Attorney must ask witness some questions when witness first takes stand to establish that witness has personal knowledge
Point is not waived by failing to object

FRE 603: Oath or Affirmation

Witness must take oath or affirmation to be competent to testify
Purpose: to awaken conscience and to subject witness to penalty of perjury
If witness refuses to take oath/affirmation, then they are incompetent to testify

FRE 604: Interpreters

Witness is not rendered incompetent because they do not speak English
Interpreters are subject to FRE and must take oath/affirmation
May use court appointed interpreter or a qualified expert

FRE 605: Competency of Presiding Judge as Witness

Presiding judge in trial may not testify as a witness
No objection must be made to preserve this point because judges have obligation to remain impartial in front of jury
If judge must testify, judge must recuse himself as judge in the trial

FRE 606(a): Competency of Juror as a Witness

Member of jury may not testify as witness before jury in the trial of the case in which the juror is sitting
If juror in trial is called as witness, opposing party shall be afforded opportunity to object out of presence of jury

Thus, under FRE, everyone is competent to testify EXCEPT:

Persons who lack personal knowledge (i.e., specific competency) AND
Persons who refuse to take oath/affirmation AND
Presiding judge AND
Juror in trial

Competency of witnesses under MRE:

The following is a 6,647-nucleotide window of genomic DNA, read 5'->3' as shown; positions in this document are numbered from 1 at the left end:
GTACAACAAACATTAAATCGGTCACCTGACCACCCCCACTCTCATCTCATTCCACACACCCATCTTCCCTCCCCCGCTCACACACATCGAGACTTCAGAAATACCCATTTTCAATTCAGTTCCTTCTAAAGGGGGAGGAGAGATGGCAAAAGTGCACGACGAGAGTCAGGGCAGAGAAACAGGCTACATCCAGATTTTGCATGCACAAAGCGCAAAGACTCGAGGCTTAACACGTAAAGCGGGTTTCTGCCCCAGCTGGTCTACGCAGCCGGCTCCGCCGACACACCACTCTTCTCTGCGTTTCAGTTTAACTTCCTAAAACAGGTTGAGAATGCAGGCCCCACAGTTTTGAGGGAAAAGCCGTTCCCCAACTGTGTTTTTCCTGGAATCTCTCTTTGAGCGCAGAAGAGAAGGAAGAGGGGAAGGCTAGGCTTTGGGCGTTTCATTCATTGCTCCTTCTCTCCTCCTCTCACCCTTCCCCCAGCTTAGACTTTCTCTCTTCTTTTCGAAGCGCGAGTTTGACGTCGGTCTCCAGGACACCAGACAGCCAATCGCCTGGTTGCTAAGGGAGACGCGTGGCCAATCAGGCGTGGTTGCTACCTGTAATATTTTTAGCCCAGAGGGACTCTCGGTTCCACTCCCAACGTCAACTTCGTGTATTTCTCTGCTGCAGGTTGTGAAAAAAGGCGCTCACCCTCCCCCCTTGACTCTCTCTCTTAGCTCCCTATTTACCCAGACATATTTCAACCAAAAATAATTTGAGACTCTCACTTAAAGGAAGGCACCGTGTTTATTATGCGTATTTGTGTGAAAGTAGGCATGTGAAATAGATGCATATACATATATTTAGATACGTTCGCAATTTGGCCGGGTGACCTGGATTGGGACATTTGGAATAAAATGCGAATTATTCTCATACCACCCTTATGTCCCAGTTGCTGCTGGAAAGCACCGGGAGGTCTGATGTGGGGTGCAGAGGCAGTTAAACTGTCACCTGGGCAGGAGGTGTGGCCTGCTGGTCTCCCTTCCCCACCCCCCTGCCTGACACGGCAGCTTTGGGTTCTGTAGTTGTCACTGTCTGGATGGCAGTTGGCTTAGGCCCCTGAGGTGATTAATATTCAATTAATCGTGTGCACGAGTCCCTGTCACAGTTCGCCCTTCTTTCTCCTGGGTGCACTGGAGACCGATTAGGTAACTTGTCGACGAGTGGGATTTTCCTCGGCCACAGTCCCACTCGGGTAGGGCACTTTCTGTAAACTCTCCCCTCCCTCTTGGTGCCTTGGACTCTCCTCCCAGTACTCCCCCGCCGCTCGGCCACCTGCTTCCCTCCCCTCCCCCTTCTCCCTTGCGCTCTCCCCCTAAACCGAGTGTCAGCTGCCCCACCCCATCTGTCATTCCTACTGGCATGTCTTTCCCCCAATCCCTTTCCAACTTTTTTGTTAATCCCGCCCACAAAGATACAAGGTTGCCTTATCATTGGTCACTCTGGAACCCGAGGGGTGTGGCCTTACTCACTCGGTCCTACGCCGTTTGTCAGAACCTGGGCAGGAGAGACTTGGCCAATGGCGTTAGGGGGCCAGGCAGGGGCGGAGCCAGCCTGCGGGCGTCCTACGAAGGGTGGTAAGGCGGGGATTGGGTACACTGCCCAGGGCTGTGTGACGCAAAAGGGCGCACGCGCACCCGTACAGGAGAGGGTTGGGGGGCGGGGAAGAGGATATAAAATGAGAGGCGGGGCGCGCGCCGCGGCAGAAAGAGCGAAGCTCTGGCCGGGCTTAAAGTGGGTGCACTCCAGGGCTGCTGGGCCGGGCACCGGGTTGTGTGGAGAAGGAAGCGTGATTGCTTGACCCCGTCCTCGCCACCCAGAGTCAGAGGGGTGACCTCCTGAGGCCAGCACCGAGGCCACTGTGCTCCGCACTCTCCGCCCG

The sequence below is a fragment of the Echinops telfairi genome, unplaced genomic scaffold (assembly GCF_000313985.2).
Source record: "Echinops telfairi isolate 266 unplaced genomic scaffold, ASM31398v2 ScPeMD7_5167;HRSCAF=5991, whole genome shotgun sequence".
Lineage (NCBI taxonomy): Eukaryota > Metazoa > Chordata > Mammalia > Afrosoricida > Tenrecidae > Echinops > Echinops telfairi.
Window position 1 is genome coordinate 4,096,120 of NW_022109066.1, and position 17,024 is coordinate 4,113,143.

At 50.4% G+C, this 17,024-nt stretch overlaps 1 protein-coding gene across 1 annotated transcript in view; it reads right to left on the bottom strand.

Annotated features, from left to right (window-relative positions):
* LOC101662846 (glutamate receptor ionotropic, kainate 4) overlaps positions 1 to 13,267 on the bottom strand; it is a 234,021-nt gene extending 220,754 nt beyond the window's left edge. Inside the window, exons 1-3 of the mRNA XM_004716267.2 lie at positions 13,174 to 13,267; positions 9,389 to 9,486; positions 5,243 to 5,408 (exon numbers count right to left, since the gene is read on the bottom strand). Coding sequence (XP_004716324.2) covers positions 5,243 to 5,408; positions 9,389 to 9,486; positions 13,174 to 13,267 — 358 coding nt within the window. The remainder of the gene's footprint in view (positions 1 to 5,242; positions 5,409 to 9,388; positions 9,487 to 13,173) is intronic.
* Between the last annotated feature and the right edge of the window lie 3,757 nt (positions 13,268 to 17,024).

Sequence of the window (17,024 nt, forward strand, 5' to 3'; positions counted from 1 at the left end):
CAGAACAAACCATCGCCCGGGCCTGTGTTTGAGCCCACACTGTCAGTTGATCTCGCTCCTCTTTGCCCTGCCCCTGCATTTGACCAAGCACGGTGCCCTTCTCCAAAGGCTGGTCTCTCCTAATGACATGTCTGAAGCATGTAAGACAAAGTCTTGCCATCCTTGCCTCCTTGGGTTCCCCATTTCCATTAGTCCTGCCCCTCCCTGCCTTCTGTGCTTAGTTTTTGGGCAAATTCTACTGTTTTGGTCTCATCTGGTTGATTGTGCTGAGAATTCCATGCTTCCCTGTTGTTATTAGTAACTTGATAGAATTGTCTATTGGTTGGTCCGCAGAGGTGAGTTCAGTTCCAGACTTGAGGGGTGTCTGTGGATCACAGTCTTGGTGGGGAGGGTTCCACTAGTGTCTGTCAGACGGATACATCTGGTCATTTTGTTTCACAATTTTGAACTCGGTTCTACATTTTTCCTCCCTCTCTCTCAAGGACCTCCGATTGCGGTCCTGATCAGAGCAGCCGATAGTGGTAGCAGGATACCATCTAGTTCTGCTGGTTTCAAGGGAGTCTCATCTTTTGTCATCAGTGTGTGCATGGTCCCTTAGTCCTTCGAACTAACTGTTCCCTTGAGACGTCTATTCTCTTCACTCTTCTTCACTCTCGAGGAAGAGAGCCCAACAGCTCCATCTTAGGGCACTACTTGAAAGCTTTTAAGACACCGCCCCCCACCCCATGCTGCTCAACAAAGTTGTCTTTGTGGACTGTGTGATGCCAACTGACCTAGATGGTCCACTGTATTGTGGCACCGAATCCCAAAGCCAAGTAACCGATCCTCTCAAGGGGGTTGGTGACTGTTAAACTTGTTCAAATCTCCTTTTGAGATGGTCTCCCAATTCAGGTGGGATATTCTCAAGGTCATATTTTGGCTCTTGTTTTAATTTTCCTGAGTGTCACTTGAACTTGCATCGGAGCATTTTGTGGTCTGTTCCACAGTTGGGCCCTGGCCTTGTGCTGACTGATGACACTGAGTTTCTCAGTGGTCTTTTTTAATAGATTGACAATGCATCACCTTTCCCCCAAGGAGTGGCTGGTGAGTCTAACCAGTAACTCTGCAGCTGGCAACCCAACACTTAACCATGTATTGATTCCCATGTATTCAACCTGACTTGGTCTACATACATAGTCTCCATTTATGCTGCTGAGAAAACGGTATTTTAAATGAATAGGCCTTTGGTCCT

MRE 602-606(a) are all the same as FRE
MRE 601 differs as it has two exceptions:

MRE 601(a): Husbands and wives — H or W of a party-sp

used on direct examination / leading questions may be used on cross-examination
Underlying rule to remember: leading questions may not be used when the witness has a friendly relationship/rapport with the examining party

Danger that witness will want to please attorney by giving the answer which the question suggests the attorney desires)
BUT leading questions may be used anytime witness is not friendly to examining party (since danger does not exist here)

When is a question leading:

Questions such as, “Mr. Jones did so-and-so, did he not?” are clearly leading
Just because a question seeks a yes or no answer does not ipso facto render the question leading
Best rule as to how to ask a non-leading question: begin question with “who, what, when, where, why,” or “how”

Exceptions to general rule that leading is not permitted on direct examination:

Preliminary matters (name, address, occupation, etc.)
Matters not in dispute
Witnesses with communication difficulties (anxiety, etc.)
Child witnesses
Hostile witnesses, adverse parties, witnesses identified with adverse parties

When can you use leading questions?

Adverse party = witness for opposing party
Adverse witness = witness identified with an adverse party; introduce witness as an adverse witness at the outset; signals to court and opposing counsel that you intend to lead the witness and that any objection should be raised now
Hostile witness = hostility of witness becomes apparent while witness is testifying; procedure – ask court to allow attorney to continue examination of witness as a hostile witness, thus allowing attorney to lead witness

NOTE: Non-leading questions are more persuasive to jury than leading questions since they allow the witness to testify and do not seem to involve the attorney testifying

Other objectionable forms of questions: argumentative, misleading, and indefinite questions

Argumentative questions: comes up more on cross; badgering the witness (challenging inferences drawn from earlier testimony rather than seeking to elicit new testimony)
Misleading questions: ask witness to assume the truth of facts not yet in evidence, i.e., that witness has not already testified to; it does not matter that an earlier witness has testified to the truth of such facts